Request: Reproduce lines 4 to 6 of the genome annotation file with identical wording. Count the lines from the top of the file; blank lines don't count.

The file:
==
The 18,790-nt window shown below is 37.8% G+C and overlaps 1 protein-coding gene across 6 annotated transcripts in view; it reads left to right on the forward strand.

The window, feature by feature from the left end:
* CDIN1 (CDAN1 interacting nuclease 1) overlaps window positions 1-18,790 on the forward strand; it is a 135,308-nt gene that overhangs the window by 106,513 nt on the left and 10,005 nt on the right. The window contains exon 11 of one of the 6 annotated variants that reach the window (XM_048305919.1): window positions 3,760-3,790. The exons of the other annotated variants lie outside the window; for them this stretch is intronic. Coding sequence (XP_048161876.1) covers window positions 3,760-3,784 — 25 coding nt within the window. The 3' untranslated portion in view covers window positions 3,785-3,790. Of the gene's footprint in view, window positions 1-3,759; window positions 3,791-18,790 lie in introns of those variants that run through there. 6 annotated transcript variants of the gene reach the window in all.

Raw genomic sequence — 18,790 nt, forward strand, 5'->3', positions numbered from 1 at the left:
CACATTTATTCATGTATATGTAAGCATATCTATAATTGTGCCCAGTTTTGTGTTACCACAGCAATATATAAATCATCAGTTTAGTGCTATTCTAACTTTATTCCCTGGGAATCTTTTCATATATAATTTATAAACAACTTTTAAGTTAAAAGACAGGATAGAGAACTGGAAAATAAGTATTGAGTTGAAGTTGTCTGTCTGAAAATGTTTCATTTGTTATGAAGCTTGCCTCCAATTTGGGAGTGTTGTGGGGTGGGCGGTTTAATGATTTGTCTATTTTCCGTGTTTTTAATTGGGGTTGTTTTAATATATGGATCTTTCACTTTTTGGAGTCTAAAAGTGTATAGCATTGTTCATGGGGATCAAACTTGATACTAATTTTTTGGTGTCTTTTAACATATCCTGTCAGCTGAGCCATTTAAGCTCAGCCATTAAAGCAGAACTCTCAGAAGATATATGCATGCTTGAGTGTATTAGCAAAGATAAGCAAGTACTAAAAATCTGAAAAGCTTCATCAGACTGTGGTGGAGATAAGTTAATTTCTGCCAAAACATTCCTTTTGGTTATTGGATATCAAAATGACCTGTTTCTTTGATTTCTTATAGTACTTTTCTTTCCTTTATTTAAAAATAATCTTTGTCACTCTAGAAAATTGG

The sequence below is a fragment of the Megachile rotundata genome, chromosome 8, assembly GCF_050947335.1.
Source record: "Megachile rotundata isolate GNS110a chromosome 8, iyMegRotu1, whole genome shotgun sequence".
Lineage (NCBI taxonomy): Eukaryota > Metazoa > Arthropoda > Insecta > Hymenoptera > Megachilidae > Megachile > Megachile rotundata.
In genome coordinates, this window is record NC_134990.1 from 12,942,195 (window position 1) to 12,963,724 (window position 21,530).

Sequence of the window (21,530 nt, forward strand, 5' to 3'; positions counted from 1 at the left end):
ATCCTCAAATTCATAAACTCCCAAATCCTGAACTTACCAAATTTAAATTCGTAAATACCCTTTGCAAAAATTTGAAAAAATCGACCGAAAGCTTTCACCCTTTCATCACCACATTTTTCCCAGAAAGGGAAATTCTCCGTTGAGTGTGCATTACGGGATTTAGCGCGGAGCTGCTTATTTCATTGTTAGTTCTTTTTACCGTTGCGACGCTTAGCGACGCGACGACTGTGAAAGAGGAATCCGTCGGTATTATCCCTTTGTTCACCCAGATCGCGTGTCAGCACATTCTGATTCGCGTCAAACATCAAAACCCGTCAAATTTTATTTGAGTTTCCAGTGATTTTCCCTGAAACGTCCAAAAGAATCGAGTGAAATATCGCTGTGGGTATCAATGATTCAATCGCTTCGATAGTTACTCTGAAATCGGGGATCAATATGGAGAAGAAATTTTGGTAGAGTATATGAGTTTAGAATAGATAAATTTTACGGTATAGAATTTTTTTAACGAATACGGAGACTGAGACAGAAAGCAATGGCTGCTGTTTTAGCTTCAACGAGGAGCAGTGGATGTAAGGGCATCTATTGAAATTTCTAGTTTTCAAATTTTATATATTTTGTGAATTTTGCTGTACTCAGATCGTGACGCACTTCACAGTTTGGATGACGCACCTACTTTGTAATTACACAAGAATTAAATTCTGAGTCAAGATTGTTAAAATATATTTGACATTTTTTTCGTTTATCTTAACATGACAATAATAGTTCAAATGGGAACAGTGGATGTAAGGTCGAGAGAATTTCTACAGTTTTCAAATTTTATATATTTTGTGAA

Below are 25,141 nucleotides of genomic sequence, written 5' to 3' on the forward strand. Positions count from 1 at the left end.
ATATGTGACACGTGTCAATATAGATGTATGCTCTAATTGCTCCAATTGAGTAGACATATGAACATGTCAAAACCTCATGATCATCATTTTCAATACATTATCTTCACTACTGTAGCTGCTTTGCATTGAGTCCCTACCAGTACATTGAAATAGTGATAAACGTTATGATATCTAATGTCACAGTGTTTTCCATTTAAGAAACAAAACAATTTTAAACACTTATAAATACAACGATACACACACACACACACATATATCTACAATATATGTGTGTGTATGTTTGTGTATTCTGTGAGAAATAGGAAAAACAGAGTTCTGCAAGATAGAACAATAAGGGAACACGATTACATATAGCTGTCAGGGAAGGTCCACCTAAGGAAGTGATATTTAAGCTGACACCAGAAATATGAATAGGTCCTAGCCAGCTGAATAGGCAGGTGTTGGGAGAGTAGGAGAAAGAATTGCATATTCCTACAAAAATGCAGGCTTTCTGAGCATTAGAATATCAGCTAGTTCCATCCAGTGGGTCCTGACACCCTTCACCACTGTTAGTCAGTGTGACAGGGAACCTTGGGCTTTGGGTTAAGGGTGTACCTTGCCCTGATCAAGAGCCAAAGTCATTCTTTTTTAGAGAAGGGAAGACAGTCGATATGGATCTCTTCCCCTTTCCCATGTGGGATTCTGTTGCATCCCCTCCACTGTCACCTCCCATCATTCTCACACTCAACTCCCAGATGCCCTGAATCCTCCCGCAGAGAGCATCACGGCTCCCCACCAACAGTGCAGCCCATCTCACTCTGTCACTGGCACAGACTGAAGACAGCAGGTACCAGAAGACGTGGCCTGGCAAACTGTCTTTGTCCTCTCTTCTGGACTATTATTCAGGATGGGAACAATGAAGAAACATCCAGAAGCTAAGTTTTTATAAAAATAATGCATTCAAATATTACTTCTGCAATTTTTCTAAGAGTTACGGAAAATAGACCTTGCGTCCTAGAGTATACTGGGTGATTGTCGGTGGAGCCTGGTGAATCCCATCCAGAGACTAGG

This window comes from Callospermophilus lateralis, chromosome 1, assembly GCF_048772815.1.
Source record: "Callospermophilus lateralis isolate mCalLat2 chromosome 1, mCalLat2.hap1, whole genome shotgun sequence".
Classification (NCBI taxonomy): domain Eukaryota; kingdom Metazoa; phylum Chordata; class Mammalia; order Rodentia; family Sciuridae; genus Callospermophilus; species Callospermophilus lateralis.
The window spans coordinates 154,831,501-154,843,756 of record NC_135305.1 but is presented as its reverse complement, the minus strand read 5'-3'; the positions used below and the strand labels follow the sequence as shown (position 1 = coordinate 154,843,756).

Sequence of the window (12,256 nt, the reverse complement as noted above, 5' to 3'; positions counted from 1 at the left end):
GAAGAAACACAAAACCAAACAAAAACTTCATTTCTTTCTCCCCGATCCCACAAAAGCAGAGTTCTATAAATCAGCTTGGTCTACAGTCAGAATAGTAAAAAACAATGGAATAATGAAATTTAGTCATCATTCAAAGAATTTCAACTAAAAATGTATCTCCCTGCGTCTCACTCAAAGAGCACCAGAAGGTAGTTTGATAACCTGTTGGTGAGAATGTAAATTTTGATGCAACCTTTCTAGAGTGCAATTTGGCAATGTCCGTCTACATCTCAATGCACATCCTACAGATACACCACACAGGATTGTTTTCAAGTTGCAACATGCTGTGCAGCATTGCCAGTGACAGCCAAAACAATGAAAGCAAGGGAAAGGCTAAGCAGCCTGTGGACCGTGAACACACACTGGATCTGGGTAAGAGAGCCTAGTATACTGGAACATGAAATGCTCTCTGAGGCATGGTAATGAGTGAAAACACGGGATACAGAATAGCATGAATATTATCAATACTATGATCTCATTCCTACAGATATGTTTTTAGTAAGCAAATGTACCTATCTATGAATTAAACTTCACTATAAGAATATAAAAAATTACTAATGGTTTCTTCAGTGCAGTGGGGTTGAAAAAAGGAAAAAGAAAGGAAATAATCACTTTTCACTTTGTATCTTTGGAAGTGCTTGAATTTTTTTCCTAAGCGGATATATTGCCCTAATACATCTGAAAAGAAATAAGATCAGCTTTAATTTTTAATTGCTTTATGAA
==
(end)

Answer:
Raw genomic sequence — 18,790 nt, forward strand, 5'->3', positions numbered from 1 at the left:
CACATTTATTCATGTATATGTAAGCATATCTATAATTGTGCCCAGTTTTGTGTTACCACAGCAATATATAAATCATCAGTTTAGTGCTATTCTAACTTTATTCCCTGGGAATCTTTTCATATATAATTTATAAACAACTTTTAAGTTAAAAGACAGGATAGAGAACTGGAAAATAAGTATTGAGTTGAAGTTGTCTGTCTGAAAATGTTTCATTTGTTATGAAGCTTGCCTCCAATTTGGGAGTGTTGTGGGGTGGGCGGTTTAATGATTTGTCTATTTTCCGTGTTTTTAATTGGGGTTGTTTTAATATATGGATCTTTCACTTTTTGGAGTCTAAAAGTGTATAGCATTGTTCATGGGGATCAAACTTGATACTAATTTTTTGGTGTCTTTTAACATATCCTGTCAGCTGAGCCATTTAAGCTCAGCCATTAAAGCAGAACTCTCAGAAGATATATGCATGCTTGAGTGTATTAGCAAAGATAAGCAAGTACTAAAAATCTGAAAAGCTTCATCAGACTGTGGTGGAGATAAGTTAATTTCTGCCAAAACATTCCTTTTGGTTATTGGATATCAAAATGACCTGTTTCTTTGATTTCTTATAGTACTTTTCTTTCCTTTATTTAAAAATAATCTTTGTCACTCTAGAAAATTGG

The sequence below is a fragment of the Megachile rotundata genome, chromosome 8, assembly GCF_050947335.1.